We oversee the permitting, construction, and eventual operation of the world’s largest treatment plant for radioactive waste, the Hanford Waste Treatment and Immobilization Plant (WTP). The plant will process radioactive and chemical waste from Hanford's underground tanks into a glass waste form. The glass will keep the waste stable so it can be safely stored and disposed without posing significant risk to human health or the environment.
In June 2002, workers poured the first yard of concrete for Hanford's Waste Treatment and Immobilization Plant (WTP). The facility is intended to treat 56 million gallons of radioactive and dangerous chemical waste currently stored in 177 aging tanks at Hanford. The start of construction culminated more than a decade of planning by the state of Washington and the U.S. Department of Energy. The plan is to build a facility capable of treating the nuclear waste and reducing the risks it poses to humans and the environment.
If the waste is not removed from the tanks and treated, it will eventually escape containment and reach the Columbia River. More than one million gallons of waste already has leaked.The treatment plant is a critical component in the overall Hanford cleanup. It will go a long way toward reducing the threat to the environment and to surrounding communities.
When will the treatment plant begin operations?
A portion of the Waste Treatment Plant is projected to begin operating in 2023. Waste will be removed from aging underground storage tanks and then immobilized in glass through a process called vitrification.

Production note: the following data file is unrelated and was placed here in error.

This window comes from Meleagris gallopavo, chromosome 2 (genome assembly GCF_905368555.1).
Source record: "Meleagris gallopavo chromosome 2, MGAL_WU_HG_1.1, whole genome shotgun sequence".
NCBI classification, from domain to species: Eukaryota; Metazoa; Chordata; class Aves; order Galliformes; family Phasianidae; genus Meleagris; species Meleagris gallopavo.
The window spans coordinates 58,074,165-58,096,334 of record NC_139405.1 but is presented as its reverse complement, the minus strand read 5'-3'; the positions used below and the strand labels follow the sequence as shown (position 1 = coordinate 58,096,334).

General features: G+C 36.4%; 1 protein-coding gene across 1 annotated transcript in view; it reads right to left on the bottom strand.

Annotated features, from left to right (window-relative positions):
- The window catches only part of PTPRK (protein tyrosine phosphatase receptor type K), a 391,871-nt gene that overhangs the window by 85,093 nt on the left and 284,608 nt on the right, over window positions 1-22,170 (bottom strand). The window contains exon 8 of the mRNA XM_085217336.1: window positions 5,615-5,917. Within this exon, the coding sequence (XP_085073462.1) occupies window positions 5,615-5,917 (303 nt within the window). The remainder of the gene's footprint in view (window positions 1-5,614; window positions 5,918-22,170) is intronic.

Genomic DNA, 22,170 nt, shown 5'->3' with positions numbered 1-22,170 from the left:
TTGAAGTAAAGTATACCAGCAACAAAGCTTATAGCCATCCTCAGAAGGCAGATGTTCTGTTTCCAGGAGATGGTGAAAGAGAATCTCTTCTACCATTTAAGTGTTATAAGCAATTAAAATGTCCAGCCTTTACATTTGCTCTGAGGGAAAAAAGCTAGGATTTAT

The WTP, also known as the vitrification, or "vit" plant, is the cornerstone of Hanford's cleanup. We are working diligently with Energy and its contractors to promote a timely launch. In the past, we've taken them to court when necessary.
What is vitrification?
Vitrification is the transformation of a substance into a glass. At the Waste Treatment Plant (WTP), the process converts liquid radioactive and chemical waste into solid waste. The WTP includes the Pretreatment Facility (the largest, with a footprint of about 1.5 football fields), the Low-Activity Waste Vitrification Facility, the High-Level Waste Vitrification Facility, Analytical Laboratory, and other supporting facilities.
The Pretreatment Facility would separate waste into a low-activity waste stream and a high-level waste stream. Those waste streams are forwarded to their respective vitrification facilities, where glass-forming additives are combined with the waste. The mixtures are then heated to about 2100°F and poured into stainless steel containers for eventual storage and disposal.
Direct-Feed Low-Activity Waste
To begin treating waste by 2023, Energy is pursuing a process called Direct-Feed Low-Activity Waste (DFLAW) which will allow for treatment of low-activity waste prior to the Pretreatment Facility being completed. DFLAW requires Tank-Side Cesium Removal, the Analytical Laboratory, Low-Activity Waste Vitrification Facility, and another building under construction on the Waste Treatment Plant site called the Effluent Management Facility.
With DFLAW, tank waste is pretreated to remove cesium and solids before being sent as low-activity waste to the Low-Activity Waste Vitrification Facility for treatment. Liquid effluents generated at this facility and at the Analytical Laboratory will be transferred to and treated at the Effluent Management Facility, which will reduce the effluent volume by evaporation.
Once the rest of the Waste Treatment Plant's facilities become operational, both low-activity and high-level waste treatment will undergo the originally planned process.